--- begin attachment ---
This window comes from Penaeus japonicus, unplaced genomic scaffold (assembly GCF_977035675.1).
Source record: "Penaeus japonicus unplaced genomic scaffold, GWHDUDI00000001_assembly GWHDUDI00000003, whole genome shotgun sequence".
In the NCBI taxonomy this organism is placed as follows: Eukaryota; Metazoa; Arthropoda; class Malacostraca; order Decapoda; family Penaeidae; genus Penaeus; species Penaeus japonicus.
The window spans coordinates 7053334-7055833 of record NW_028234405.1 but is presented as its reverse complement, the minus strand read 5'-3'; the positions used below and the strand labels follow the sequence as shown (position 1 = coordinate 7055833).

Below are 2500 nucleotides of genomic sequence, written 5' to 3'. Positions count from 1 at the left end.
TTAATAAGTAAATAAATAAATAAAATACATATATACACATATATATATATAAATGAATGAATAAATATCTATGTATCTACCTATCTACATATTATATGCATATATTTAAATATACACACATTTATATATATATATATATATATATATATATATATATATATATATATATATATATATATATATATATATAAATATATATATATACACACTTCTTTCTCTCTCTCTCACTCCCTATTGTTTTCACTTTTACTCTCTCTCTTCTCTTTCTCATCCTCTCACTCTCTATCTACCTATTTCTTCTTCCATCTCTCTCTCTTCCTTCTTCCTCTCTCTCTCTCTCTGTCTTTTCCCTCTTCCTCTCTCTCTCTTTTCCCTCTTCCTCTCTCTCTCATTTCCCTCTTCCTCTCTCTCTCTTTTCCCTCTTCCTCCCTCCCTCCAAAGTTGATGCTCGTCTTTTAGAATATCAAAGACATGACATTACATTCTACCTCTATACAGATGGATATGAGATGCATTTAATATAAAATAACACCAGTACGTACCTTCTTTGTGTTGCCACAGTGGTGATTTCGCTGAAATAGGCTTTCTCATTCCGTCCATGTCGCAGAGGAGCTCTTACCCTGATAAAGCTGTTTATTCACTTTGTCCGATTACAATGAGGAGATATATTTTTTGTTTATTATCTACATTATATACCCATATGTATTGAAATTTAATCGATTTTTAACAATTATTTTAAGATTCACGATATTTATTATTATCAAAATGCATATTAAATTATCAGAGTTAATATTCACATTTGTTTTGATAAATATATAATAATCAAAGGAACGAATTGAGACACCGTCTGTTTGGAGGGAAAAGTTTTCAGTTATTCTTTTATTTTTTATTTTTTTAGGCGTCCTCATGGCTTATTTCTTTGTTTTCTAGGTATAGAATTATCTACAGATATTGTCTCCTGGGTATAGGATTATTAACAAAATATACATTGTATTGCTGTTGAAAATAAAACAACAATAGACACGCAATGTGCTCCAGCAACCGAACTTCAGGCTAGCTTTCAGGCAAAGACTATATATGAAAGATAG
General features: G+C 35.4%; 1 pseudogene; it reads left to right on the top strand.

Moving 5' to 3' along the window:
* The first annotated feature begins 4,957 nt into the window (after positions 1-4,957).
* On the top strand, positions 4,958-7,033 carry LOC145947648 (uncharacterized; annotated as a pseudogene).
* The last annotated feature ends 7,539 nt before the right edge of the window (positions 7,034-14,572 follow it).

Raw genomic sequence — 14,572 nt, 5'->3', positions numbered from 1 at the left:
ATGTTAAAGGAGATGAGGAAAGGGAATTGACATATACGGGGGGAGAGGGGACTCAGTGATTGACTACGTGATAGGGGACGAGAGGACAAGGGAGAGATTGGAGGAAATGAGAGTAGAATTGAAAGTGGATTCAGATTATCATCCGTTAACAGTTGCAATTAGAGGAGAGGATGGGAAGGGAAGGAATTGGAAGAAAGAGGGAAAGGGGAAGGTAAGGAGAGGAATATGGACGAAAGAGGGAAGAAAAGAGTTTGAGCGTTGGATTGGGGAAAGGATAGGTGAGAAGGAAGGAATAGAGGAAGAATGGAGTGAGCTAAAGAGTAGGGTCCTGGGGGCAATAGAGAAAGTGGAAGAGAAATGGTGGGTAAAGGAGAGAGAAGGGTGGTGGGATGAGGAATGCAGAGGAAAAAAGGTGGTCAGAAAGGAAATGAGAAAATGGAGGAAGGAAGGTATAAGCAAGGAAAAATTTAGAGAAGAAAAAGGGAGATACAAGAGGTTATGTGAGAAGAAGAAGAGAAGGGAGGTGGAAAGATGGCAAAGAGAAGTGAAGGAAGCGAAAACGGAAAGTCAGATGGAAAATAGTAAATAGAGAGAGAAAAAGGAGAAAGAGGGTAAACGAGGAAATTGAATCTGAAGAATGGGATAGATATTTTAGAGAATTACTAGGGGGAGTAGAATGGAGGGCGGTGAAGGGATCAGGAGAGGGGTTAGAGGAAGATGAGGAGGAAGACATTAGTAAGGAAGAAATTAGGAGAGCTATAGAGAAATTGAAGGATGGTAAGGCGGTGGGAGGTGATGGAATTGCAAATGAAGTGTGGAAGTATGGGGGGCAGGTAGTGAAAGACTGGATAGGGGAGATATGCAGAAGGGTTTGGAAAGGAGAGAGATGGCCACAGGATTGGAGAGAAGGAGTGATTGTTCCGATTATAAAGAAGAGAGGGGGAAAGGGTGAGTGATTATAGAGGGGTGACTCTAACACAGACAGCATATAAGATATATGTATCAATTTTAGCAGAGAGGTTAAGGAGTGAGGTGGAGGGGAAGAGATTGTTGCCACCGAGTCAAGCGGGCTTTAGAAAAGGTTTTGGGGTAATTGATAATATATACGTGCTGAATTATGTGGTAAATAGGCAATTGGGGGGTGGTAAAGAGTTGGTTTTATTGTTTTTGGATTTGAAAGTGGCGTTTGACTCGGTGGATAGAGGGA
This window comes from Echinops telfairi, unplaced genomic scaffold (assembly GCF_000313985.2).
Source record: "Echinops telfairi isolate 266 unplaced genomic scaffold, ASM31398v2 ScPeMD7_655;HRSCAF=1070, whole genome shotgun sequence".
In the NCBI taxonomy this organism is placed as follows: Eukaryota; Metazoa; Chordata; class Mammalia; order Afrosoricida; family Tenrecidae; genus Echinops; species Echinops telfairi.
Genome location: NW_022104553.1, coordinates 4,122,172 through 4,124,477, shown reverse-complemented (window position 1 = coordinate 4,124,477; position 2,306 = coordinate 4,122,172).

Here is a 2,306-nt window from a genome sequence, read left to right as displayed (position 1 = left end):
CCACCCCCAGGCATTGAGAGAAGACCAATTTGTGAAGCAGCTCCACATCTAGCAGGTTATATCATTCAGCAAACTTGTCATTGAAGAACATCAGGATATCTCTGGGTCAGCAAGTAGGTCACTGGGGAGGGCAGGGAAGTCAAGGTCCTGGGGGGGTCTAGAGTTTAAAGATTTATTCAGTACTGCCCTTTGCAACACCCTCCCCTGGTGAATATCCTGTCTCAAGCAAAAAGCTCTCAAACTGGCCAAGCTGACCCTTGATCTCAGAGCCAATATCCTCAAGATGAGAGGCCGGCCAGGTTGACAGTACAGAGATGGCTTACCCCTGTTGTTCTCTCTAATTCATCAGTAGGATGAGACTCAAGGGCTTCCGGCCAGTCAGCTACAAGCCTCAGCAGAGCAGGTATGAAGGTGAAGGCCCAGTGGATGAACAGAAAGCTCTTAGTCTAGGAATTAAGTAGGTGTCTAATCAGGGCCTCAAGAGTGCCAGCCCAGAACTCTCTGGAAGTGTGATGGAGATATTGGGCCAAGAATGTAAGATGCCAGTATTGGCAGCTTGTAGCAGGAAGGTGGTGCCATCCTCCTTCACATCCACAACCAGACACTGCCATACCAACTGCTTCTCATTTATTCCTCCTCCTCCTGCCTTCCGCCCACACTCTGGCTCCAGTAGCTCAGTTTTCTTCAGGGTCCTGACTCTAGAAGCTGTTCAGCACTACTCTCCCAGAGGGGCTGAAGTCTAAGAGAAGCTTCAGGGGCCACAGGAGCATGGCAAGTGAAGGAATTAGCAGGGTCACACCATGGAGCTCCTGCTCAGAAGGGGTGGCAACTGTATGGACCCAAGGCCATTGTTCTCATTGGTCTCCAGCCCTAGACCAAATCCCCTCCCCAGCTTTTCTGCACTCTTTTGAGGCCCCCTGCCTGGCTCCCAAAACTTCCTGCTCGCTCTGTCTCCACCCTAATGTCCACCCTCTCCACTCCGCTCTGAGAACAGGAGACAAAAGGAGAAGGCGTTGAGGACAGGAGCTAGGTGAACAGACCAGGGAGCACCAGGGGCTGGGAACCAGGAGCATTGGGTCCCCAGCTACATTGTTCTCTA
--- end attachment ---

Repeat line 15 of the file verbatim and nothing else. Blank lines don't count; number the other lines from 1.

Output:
Source record: "Echinops telfairi isolate 266 unplaced genomic scaffold, ASM31398v2 ScPeMD7_655;HRSCAF=1070, whole genome shotgun sequence".